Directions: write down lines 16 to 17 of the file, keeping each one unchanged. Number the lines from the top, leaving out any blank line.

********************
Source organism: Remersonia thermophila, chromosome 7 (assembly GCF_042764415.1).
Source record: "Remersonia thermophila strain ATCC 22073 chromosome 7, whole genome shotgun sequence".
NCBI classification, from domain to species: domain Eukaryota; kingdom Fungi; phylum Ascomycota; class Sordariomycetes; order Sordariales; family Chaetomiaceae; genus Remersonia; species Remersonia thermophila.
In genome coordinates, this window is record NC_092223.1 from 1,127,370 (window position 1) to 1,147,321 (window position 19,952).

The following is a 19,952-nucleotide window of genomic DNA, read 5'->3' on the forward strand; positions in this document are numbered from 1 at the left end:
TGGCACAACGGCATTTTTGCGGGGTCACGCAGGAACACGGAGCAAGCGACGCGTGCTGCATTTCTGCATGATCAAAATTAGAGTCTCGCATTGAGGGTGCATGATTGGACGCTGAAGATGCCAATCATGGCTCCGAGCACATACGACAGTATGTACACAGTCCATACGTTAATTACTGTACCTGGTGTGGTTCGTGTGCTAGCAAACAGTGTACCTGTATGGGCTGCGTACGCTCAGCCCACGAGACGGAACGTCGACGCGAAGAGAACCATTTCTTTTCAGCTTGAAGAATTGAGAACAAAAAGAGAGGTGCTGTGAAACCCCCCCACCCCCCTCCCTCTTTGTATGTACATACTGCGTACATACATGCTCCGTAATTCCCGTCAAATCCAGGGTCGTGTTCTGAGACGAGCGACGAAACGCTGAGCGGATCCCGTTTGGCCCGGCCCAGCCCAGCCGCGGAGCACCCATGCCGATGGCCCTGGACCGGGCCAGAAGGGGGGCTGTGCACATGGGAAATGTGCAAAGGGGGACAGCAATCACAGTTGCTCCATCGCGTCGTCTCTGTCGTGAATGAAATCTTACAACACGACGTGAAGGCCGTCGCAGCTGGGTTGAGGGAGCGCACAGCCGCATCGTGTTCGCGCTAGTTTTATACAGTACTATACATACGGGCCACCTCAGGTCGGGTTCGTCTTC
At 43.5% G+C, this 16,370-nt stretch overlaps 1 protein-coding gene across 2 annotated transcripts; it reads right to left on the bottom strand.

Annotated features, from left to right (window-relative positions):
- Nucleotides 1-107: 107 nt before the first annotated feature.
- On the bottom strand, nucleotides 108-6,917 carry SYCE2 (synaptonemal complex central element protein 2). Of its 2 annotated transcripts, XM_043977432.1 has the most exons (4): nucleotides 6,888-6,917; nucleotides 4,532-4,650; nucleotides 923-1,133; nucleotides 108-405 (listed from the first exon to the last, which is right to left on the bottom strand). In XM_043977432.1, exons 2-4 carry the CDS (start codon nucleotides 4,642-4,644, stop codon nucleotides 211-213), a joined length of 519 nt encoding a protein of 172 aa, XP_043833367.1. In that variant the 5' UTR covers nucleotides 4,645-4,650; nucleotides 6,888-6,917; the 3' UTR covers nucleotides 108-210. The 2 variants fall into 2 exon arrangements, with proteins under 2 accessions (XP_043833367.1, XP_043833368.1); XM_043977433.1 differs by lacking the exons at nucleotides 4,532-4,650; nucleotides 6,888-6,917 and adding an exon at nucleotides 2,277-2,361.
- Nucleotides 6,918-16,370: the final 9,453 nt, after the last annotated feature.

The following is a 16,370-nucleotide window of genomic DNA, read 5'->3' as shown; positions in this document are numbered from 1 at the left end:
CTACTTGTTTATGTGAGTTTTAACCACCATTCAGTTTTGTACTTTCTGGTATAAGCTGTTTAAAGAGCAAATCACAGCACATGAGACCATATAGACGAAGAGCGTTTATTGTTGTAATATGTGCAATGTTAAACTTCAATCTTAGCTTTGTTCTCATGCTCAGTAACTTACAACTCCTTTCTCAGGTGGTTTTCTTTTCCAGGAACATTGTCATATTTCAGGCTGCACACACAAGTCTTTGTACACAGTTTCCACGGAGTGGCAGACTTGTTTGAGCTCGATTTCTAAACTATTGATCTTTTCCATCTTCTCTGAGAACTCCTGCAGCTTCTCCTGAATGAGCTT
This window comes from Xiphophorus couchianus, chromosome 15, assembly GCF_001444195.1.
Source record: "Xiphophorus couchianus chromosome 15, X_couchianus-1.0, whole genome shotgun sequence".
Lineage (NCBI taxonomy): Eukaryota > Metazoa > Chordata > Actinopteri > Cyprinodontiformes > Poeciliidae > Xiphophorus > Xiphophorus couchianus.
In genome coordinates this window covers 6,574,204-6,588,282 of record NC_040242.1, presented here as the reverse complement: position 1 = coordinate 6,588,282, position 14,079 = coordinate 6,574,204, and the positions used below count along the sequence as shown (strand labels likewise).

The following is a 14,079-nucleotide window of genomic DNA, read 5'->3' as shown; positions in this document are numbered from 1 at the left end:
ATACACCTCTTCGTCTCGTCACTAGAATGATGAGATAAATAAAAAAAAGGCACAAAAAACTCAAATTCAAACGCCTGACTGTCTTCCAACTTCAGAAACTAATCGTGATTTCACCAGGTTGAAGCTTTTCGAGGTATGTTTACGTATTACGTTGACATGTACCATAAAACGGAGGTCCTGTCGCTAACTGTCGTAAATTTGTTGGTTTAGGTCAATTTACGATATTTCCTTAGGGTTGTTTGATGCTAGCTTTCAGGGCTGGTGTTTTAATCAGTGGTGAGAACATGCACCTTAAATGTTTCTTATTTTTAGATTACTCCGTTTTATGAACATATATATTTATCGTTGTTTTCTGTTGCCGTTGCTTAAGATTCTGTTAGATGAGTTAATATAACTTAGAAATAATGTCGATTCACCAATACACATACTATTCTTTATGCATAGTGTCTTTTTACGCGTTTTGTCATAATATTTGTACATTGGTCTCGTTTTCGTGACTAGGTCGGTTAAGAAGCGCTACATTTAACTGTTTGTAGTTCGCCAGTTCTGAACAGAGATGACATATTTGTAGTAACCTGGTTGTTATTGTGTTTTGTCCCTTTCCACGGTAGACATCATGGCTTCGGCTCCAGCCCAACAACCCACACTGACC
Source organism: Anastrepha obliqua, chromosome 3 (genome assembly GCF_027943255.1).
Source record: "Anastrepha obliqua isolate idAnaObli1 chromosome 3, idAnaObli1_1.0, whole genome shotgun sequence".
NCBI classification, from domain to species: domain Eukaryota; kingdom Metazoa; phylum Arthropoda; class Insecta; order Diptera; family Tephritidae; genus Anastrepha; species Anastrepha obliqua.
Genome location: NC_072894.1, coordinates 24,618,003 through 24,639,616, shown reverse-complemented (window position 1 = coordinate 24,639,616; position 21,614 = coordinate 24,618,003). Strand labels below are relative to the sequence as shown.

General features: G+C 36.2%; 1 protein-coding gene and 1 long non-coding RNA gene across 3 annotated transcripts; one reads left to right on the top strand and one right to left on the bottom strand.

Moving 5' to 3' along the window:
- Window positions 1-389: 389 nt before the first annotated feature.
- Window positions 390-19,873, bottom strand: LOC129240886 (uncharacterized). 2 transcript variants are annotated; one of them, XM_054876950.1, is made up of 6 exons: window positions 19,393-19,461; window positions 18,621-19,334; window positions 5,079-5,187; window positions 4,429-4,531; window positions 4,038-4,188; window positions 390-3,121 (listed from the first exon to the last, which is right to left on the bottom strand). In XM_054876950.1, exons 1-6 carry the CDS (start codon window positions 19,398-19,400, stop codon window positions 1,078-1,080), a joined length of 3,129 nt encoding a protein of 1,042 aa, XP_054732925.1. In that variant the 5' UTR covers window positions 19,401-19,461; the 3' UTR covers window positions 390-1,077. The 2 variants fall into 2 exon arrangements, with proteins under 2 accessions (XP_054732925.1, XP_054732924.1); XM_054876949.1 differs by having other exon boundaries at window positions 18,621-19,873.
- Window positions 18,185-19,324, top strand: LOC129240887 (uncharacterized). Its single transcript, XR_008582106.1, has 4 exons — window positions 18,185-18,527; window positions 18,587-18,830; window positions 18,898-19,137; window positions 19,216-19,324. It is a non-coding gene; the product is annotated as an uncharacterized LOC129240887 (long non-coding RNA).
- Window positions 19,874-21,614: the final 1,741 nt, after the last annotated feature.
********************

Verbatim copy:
Lineage (NCBI taxonomy): Eukaryota > Metazoa > Chordata > Actinopteri > Cyprinodontiformes > Poeciliidae > Xiphophorus > Xiphophorus couchianus.
In genome coordinates this window covers 6,574,204-6,588,282 of record NC_040242.1, presented here as the reverse complement: position 1 = coordinate 6,588,282, position 14,079 = coordinate 6,574,204, and the positions used below count along the sequence as shown (strand labels likewise).